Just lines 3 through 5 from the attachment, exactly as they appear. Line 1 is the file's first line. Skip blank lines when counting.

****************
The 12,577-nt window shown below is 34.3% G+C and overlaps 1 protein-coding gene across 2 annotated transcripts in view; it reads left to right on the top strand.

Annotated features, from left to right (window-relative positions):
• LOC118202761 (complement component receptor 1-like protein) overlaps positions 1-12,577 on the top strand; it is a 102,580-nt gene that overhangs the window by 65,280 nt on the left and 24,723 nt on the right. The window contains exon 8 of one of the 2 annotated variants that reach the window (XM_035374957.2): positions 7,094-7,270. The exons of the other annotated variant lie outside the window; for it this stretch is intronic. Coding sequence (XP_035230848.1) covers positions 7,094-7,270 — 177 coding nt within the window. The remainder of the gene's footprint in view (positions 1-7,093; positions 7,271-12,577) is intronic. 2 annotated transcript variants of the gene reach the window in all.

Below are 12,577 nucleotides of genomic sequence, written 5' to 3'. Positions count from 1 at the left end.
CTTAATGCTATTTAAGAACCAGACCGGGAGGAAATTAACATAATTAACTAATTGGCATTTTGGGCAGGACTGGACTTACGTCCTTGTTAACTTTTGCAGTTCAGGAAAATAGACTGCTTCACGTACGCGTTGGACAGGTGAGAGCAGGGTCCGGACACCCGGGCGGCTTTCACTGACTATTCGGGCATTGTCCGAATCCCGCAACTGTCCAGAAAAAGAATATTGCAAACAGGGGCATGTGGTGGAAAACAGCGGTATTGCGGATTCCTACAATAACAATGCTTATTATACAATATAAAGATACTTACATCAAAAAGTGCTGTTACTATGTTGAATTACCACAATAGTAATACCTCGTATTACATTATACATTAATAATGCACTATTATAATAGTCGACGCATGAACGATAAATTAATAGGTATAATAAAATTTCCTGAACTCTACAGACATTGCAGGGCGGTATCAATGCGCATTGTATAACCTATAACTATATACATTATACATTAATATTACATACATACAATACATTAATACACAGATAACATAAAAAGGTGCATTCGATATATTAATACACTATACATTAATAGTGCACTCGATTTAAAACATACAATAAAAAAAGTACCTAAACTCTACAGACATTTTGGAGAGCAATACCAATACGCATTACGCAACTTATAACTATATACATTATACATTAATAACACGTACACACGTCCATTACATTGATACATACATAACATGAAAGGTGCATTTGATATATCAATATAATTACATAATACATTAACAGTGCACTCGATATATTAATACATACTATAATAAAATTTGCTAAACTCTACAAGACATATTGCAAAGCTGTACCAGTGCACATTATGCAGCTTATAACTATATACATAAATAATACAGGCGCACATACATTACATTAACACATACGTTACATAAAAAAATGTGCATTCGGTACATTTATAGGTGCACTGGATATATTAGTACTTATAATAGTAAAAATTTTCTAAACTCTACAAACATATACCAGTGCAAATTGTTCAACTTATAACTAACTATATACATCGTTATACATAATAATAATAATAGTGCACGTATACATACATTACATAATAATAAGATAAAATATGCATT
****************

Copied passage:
• LOC118202761 (complement component receptor 1-like protein) overlaps positions 1-12,577 on the top strand; it is a 102,580-nt gene that overhangs the window by 65,280 nt on the left and 24,723 nt on the right. The window contains exon 8 of one of the 2 annotated variants that reach the window (XM_035374957.2): positions 7,094-7,270. The exons of the other annotated variant lie outside the window; for it this stretch is intronic. Coding sequence (XP_035230848.1) covers positions 7,094-7,270 — 177 coding nt within the window. The remainder of the gene's footprint in view (positions 1-7,093; positions 7,271-12,577) is intronic. 2 annotated transcript variants of the gene reach the window in all.

Below are 12,577 nucleotides of genomic sequence, written 5' to 3'. Positions count from 1 at the left end.
CTTAATGCTATTTAAGAACCAGACCGGGAGGAAATTAACATAATTAACTAATTGGCATTTTGGGCAGGACTGGACTTACGTCCTTGTTAACTTTTGCAGTTCAGGAAAATAGACTGCTTCACGTACGCGTTGGACAGGTGAGAGCAGGGTCCGGACACCCGGGCGGCTTTCACTGACTATTCGGGCATTGTCCGAATCCCGCAACTGTCCAGAAAAAGAATATTGCAAACAGGGGCATGTGGTGGAAAACAGCGGTATTGCGGATTCCTACAATAACAATGCTTATTATACAATATAAAGATACTTACATCAAAAAGTGCTGTTACTATGTTGAATTACCACAATAGTAATACCTCGTATTACATTATACATTAATAATGCACTATTATAATAGTCGACGCATGAACGATAAATTAATAGGTATAATAAAATTTCCTGAACTCTACAGACATTGCAGGGCGGTATCAATGCGCATTGTATAACCTATAACTATATACATTATACATTAATATTACATACATACAATACATTAATACACAGATAACATAAAAAGGTGCATTCGATATATTAATACACTATACATTAATAGTGCACTCGATTTAAAACATACAATAAAAAAAGTACCTAAACTCTACAGACATTTTGGAGAGCAATACCAATACGCATTACGCAACTTATAACTATATACATTATACATTAATAACACGTACACACGTCCATTACATTGATACATACATAACATGAAAGGTGCATTTGATATATCAATATAATTACATAATACATTAACAGTGCACTCGATATATTAATACATACTATAATAAAATTTGCTAAACTCTACAAGACATATTGCAAAGCTGTACCAGTGCACATTATGCAGCTTATAACTATATACATAAATAATACAGGCGCACATACATTACATTAACACATACGTTACATAAAAAAATGTGCATTCGGTACATTTATAGGTGCACTGGATATATTAGTACTTATAATAGTAAAAATTTTCTAAACTCTACAAACATATACCAGTGCAAATTGTTCAACTTATAACTAACTATATACATCGTTATACATAATAATAATAATAGTGCACGTATACATACATTACATAATAATAAGATAAAATATGCATT